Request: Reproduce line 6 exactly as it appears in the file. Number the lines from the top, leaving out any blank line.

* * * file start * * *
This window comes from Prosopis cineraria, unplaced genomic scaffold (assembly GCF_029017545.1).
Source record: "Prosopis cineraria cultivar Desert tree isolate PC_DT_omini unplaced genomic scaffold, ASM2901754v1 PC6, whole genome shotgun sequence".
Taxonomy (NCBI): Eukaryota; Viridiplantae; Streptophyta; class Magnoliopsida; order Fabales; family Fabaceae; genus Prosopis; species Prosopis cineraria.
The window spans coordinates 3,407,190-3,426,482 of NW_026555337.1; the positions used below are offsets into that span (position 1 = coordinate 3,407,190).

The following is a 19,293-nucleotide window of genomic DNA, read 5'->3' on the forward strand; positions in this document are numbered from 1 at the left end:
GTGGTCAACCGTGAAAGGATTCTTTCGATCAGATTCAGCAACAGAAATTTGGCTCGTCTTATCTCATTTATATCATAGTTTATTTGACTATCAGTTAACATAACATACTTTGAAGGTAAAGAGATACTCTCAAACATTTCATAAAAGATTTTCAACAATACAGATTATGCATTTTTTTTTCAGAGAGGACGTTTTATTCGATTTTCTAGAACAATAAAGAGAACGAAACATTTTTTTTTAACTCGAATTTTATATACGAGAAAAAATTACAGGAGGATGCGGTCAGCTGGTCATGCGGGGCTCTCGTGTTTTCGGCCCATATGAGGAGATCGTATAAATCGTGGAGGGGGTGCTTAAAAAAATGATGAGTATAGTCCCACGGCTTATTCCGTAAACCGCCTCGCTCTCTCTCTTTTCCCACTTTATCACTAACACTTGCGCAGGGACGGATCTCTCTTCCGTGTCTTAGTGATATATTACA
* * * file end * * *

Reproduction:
GTGGTCAACCGTGAAAGGATTCTTTCGATCAGATTCAGCAACAGAAATTTGGCTCGTCTTATCTCATTTATATCATAGTTTATTTGACTATCAGTTAACATAACATACTTTGAAGGTAAAGAGATACTCTCAAACATTTCATAAAAGATTTTCAACAATACAGATTATGCATTTTTTTTTCAGAGAGGACGTTTTATTCGATTTTCTAGAACAATAAAGAGAACGAAACATTTTTTTTTAACTCGAATTTTATATACGAGAAAAAATTACAGGAGGATGCGGTCAGCTGGTCATGCGGGGCTCTCGTGTTTTCGGCCCATATGAGGAGATCGTATAAATCGTGGAGGGGGTGCTTAAAAAAATGATGAGTATAGTCCCACGGCTTATTCCGTAAACCGCCTCGCTCTCTCTCTTTTCCCACTTTATCACTAACACTTGCGCAGGGACGGATCTCTCTTCCGTGTCTTAGTGATATATTACA